2.50
Hdl Handle:
http://hdl.handle.net/10755/151492
Type:
Presentation
Title:
A Family Approach for Tobacco Control
Abstract:
A Family Approach for Tobacco Control
Conference Sponsor:Sigma Theta Tau International
Conference Year:2005
Author:Tingen, Martha S., PhD, RN
P.I. Institution Name:Medical College of Georgia
Title:Associate Professor
Purpose: Tobacco use remains the most preventable cause of disease and disability in the world and has its origins in childhood. Many begin smoking in response to social influences with parent/guardian smoking being a key predictor of a child's initiation. Based theoretically on the concept of reciprocal determinism, the purpose of this study was to examine the interaction effects of a school-based tobacco prevention program offered concurrently with a family cessation program. Methods: A pre-test, post-test design was used with children and their parents/guardians representing 23 school systems in disparate areas. Paired t-tests examined whether differences between pre-test and post-test scores were statistically significant for child and parent scales. To examine parental smoking status affects and interactions, repeated measures of ANOVA models were used (alpha = 0.05). Post hoc differences using a Bonferroni adjustment were also analyzed. Findings: 521 6th and 7th grade children and parents/guardians (total N=1042) participated. Twenty-six percent of parents/guardians smoked an average of 1.2 packs per day (SD=0.4). Significant changes from pre-test to post-test in children variables included: drug refusal skills (p=0.0012); saying ônoö to offers to smoke (p=0.0044); assertiveness (p=0.0015); and anxiety-reduction skills (p=0.0065). Children whose parents smoked had significantly higher drug use intention and drug use behavior scores at both pre-test (p=0.0005) and post-test (p=0.0001) than children whose parents did not smoke. Of parents/guardians who smoked, 87% indicated they read the cessation information provided to them; 49% indicated they were motivated to quit; and 13% reported success with cessation. Implications: The child program was effective on essential variables for preventing tobacco initiation, having less impact on children from homes with parent smokers. The cessation program motivated parents to want to quit and produced modest actual quit rates. Further research incorporating a more robust family cessation component and biochemical validation of tobacco use is needed.
Repository Posting Date:
26-Oct-2011
Date of Publication:
17-Oct-2011
Sponsors:
Sigma Theta Tau International

Full metadata record

DC FieldValue Language
dc.typePresentationen_GB
dc.titleA Family Approach for Tobacco Controlen_GB
dc.identifier.urihttp://hdl.handle.net/10755/151492-
dc.description.abstract<table><tr><td colspan="2" class="item-title">A Family Approach for Tobacco Control</td></tr><tr class="item-sponsor"><td class="label">Conference Sponsor:</td><td class="value">Sigma Theta Tau International</td></tr><tr class="item-year"><td class="label">Conference Year:</td><td class="value">2005</td></tr><tr class="item-author"><td class="label">Author:</td><td class="value">Tingen, Martha S., PhD, RN</td></tr><tr class="item-institute"><td class="label">P.I. Institution Name:</td><td class="value">Medical College of Georgia</td></tr><tr class="item-author-title"><td class="label">Title:</td><td class="value">Associate Professor</td></tr><tr class="item-email"><td class="label">Email:</td><td class="value">mtingen@mcg.edu</td></tr><tr><td colspan="2" class="item-abstract">Purpose: Tobacco use remains the most preventable cause of disease and disability in the world and has its origins in childhood. Many begin smoking in response to social influences with parent/guardian smoking being a key predictor of a child's initiation. Based theoretically on the concept of reciprocal determinism, the purpose of this study was to examine the interaction effects of a school-based tobacco prevention program offered concurrently with a family cessation program. Methods: A pre-test, post-test design was used with children and their parents/guardians representing 23 school systems in disparate areas. Paired t-tests examined whether differences between pre-test and post-test scores were statistically significant for child and parent scales. To examine parental smoking status affects and interactions, repeated measures of ANOVA models were used (alpha = 0.05). Post hoc differences using a Bonferroni adjustment were also analyzed. Findings: 521 6th and 7th grade children and parents/guardians (total N=1042) participated. Twenty-six percent of parents/guardians smoked an average of 1.2 packs per day (SD=0.4). Significant changes from pre-test to post-test in children variables included: drug refusal skills (p=0.0012); saying &ocirc;no&ouml; to offers to smoke (p=0.0044); assertiveness (p=0.0015); and anxiety-reduction skills (p=0.0065). Children whose parents smoked had significantly higher drug use intention and drug use behavior scores at both pre-test (p=0.0005) and post-test (p=0.0001) than children whose parents did not smoke. Of parents/guardians who smoked, 87% indicated they read the cessation information provided to them; 49% indicated they were motivated to quit; and 13% reported success with cessation. Implications: The child program was effective on essential variables for preventing tobacco initiation, having less impact on children from homes with parent smokers. The cessation program motivated parents to want to quit and produced modest actual quit rates. Further research incorporating a more robust family cessation component and biochemical validation of tobacco use is needed.</td></tr></table>en_GB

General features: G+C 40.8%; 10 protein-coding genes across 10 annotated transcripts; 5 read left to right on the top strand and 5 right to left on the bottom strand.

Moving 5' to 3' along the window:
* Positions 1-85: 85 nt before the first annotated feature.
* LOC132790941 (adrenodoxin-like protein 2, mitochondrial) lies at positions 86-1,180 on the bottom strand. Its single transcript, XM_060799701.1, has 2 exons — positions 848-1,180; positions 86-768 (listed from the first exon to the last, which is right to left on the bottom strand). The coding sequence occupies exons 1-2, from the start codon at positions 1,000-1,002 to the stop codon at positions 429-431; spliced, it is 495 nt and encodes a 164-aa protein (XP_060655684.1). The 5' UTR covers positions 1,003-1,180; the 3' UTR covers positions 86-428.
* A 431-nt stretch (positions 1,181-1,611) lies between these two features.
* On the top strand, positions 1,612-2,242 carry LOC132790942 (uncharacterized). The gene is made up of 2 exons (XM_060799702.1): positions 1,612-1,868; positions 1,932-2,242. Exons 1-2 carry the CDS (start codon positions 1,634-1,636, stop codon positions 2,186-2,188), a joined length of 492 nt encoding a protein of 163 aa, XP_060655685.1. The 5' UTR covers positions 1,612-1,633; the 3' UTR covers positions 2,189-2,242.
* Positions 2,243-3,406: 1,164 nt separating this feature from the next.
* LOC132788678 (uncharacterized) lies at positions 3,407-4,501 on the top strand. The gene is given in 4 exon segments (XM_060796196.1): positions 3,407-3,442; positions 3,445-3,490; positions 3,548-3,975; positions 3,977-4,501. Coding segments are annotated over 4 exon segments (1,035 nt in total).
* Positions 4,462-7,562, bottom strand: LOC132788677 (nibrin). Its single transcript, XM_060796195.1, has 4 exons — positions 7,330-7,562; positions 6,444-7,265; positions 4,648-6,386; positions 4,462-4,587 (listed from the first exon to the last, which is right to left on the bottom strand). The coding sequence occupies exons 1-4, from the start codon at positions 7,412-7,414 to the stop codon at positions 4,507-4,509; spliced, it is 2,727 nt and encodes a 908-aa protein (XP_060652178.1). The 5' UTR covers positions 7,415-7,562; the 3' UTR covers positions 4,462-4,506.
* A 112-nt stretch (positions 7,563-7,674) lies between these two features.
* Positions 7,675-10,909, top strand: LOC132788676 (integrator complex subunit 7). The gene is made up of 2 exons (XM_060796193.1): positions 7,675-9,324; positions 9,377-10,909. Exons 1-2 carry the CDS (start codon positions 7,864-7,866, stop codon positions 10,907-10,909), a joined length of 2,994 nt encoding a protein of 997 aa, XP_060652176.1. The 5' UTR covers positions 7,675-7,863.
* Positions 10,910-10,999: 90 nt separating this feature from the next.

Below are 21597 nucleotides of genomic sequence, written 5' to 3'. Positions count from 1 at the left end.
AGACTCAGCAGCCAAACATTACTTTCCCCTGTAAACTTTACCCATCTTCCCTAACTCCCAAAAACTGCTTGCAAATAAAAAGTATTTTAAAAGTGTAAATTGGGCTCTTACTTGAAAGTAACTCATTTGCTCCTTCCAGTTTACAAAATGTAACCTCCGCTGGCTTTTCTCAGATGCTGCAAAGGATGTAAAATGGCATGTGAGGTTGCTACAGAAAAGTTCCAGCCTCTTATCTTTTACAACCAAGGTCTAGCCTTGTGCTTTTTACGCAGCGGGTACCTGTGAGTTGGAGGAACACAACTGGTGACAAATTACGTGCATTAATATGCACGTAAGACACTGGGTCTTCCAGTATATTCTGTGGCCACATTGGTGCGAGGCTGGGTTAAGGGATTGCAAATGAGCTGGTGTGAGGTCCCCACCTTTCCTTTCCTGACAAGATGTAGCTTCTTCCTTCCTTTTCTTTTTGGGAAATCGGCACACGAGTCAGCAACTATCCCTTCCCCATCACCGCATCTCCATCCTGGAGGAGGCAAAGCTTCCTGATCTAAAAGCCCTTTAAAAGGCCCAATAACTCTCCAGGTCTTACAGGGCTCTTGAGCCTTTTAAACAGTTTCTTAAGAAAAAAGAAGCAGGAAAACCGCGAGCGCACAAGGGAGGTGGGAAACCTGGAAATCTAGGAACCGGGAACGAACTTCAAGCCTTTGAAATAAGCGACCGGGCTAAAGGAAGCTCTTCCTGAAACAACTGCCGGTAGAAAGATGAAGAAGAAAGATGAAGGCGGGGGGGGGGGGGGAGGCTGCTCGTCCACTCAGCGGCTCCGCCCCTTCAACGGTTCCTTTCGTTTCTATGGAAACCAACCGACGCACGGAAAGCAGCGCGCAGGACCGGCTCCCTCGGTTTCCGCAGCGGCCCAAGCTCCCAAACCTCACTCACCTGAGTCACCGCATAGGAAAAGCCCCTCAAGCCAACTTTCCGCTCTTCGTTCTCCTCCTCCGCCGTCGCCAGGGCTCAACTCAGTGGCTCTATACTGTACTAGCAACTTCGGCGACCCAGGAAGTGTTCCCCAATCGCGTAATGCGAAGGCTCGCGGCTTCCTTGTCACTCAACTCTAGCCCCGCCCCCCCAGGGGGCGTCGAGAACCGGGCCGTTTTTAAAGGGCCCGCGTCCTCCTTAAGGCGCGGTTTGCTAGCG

dc.date.available2011-10-26T11:04:06Z-
dc.date.issued2011-10-17en_GB
dc.date.accessioned2011-10-26T11:04:06Z-
dc.description.sponsorshipSigma Theta Tau Internationalen_GB
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